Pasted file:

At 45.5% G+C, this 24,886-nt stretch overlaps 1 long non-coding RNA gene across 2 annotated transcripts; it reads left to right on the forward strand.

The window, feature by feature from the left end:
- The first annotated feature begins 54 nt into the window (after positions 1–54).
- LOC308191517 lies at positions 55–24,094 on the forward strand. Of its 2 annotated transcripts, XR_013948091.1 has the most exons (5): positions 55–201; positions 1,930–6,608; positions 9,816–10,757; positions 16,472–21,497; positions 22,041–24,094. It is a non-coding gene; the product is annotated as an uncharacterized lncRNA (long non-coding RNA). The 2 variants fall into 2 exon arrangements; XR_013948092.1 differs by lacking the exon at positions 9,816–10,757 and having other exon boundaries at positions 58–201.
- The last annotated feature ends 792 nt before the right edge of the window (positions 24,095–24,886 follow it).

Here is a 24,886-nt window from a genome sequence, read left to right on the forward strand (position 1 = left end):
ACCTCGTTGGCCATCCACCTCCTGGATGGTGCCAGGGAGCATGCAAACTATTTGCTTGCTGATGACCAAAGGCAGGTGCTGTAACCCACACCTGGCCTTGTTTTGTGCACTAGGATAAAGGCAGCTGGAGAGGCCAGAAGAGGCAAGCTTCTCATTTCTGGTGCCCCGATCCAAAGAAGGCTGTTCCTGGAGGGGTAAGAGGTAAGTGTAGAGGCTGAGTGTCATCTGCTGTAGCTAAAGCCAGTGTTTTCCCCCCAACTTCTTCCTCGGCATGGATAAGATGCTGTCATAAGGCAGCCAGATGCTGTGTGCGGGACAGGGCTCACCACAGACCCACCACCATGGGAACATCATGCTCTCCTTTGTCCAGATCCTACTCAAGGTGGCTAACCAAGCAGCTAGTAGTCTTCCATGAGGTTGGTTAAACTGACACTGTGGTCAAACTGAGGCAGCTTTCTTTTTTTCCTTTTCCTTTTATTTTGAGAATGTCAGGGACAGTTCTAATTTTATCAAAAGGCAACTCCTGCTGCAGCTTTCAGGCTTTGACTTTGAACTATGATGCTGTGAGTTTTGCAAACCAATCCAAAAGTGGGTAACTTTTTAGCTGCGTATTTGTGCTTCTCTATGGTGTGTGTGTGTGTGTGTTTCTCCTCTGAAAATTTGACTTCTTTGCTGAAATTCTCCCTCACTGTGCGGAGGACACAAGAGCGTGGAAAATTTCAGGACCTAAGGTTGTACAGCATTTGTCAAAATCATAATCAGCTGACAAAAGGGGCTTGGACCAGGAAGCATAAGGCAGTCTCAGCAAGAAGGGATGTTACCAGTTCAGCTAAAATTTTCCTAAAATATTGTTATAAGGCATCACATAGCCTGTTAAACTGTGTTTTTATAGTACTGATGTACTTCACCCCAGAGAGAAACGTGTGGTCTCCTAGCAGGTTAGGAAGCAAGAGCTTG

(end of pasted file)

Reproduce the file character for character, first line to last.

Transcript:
At 45.5% G+C, this 24,886-nt stretch overlaps 1 long non-coding RNA gene across 2 annotated transcripts; it reads left to right on the forward strand.

The window, feature by feature from the left end:
- The first annotated feature begins 54 nt into the window (after positions 1–54).
- LOC308191517 lies at positions 55–24,094 on the forward strand. Of its 2 annotated transcripts, XR_013948091.1 has the most exons (5): positions 55–201; positions 1,930–6,608; positions 9,816–10,757; positions 16,472–21,497; positions 22,041–24,094. It is a non-coding gene; the product is annotated as an uncharacterized lncRNA (long non-coding RNA). The 2 variants fall into 2 exon arrangements; XR_013948092.1 differs by lacking the exon at positions 9,816–10,757 and having other exon boundaries at positions 58–201.
- The last annotated feature ends 792 nt before the right edge of the window (positions 24,095–24,886 follow it).

Here is a 24,886-nt window from a genome sequence, read left to right on the forward strand (position 1 = left end):
ACCTCGTTGGCCATCCACCTCCTGGATGGTGCCAGGGAGCATGCAAACTATTTGCTTGCTGATGACCAAAGGCAGGTGCTGTAACCCACACCTGGCCTTGTTTTGTGCACTAGGATAAAGGCAGCTGGAGAGGCCAGAAGAGGCAAGCTTCTCATTTCTGGTGCCCCGATCCAAAGAAGGCTGTTCCTGGAGGGGTAAGAGGTAAGTGTAGAGGCTGAGTGTCATCTGCTGTAGCTAAAGCCAGTGTTTTCCCCCCAACTTCTTCCTCGGCATGGATAAGATGCTGTCATAAGGCAGCCAGATGCTGTGTGCGGGACAGGGCTCACCACAGACCCACCACCATGGGAACATCATGCTCTCCTTTGTCCAGATCCTACTCAAGGTGGCTAACCAAGCAGCTAGTAGTCTTCCATGAGGTTGGTTAAACTGACACTGTGGTCAAACTGAGGCAGCTTTCTTTTTTTCCTTTTCCTTTTATTTTGAGAATGTCAGGGACAGTTCTAATTTTATCAAAAGGCAACTCCTGCTGCAGCTTTCAGGCTTTGACTTTGAACTATGATGCTGTGAGTTTTGCAAACCAATCCAAAAGTGGGTAACTTTTTAGCTGCGTATTTGTGCTTCTCTATGGTGTGTGTGTGTGTGTGTTTCTCCTCTGAAAATTTGACTTCTTTGCTGAAATTCTCCCTCACTGTGCGGAGGACACAAGAGCGTGGAAAATTTCAGGACCTAAGGTTGTACAGCATTTGTCAAAATCATAATCAGCTGACAAAAGGGGCTTGGACCAGGAAGCATAAGGCAGTCTCAGCAAGAAGGGATGTTACCAGTTCAGCTAAAATTTTCCTAAAATATTGTTATAAGGCATCACATAGCCTGTTAAACTGTGTTTTTATAGTACTGATGTACTTCACCCCAGAGAGAAACGTGTGGTCTCCTAGCAGGTTAGGAAGCAAGAGCTTG